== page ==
New York Stock Exchange
, where advancers held about a 5-to-4 majority over decliners. Nearly 1.7 billion shares changed hands on the Nasdaq, and decliners outnumbered advancers by about 5 to 4.
Contributing to the higher volume were the expirations of four different kinds of options and futures contracts, one of the "witching hours" that takes place on the third Friday in June (as well as March, September and December) that added some volatility to the session.
Weighing on sentiments in the afternoon, the American hostage held by militants in Saudi Arabia, Paul M. Johnson Jr., was beheaded by his captors, according to a report from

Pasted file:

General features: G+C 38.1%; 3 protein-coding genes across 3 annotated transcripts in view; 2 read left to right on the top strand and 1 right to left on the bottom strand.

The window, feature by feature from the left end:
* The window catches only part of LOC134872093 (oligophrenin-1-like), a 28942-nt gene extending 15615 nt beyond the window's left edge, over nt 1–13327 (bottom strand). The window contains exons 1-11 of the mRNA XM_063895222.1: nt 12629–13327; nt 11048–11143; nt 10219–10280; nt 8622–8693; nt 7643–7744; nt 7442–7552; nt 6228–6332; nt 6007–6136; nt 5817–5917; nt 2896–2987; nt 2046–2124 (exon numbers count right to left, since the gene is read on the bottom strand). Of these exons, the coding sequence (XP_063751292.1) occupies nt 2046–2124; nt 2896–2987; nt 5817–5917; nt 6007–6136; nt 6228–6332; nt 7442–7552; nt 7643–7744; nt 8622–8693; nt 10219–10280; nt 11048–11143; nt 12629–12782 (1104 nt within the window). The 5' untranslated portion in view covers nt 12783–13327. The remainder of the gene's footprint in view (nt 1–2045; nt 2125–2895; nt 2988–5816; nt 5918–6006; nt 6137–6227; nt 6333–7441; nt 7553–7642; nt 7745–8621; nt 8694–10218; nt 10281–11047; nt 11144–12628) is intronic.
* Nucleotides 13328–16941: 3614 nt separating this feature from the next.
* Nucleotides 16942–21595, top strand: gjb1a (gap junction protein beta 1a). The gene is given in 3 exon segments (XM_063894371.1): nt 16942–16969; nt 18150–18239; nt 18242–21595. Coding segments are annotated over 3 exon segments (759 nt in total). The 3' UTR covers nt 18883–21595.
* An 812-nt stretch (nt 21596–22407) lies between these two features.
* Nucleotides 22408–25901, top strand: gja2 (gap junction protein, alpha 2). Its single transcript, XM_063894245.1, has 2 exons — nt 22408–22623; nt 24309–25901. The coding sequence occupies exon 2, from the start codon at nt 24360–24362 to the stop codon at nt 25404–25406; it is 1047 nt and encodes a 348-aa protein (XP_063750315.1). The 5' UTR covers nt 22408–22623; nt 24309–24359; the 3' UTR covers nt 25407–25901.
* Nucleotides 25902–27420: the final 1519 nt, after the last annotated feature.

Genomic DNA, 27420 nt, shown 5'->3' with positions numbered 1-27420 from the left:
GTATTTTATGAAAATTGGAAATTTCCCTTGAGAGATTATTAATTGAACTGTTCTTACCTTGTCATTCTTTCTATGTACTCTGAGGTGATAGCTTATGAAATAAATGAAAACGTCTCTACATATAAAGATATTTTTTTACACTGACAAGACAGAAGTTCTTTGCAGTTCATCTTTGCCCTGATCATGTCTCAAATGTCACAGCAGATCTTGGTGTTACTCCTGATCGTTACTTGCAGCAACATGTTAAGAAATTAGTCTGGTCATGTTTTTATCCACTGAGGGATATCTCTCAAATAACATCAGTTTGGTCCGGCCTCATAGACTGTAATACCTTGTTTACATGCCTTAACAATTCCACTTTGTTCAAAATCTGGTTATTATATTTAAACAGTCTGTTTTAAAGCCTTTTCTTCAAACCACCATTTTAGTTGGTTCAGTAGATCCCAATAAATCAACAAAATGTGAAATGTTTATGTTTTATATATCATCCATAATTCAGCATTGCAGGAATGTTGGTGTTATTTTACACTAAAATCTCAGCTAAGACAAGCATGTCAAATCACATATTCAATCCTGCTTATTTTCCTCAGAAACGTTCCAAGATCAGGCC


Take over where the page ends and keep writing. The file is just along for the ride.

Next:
The Associated Press
. The militants, who kidnapped Johnson last week, were demanding the release of al Qaeda prisoners held by the Saudi government.
Later, three men believed to be involved in the Johnson murder -- including the leader of al Qaeda in Saudia Arabia, Abdulaziz al-Moqrin, 31 -- were killed by Saudi security forces in shootout, according to the ABC News Web site.
Oil prices rose in a volatile session after a series of attacks on oil facilities in Iraq raised new supply questions. The benchmark U.S. crude rose 19 cents to $39 a barrel. Gasoline prices added less than 1 cent to $1.187 a gallon. A coalition spokeswoman in Iraq said Thursday that exports could be curtailed until Tuesday, following attacks in Basra and elsewhere earlier in the week.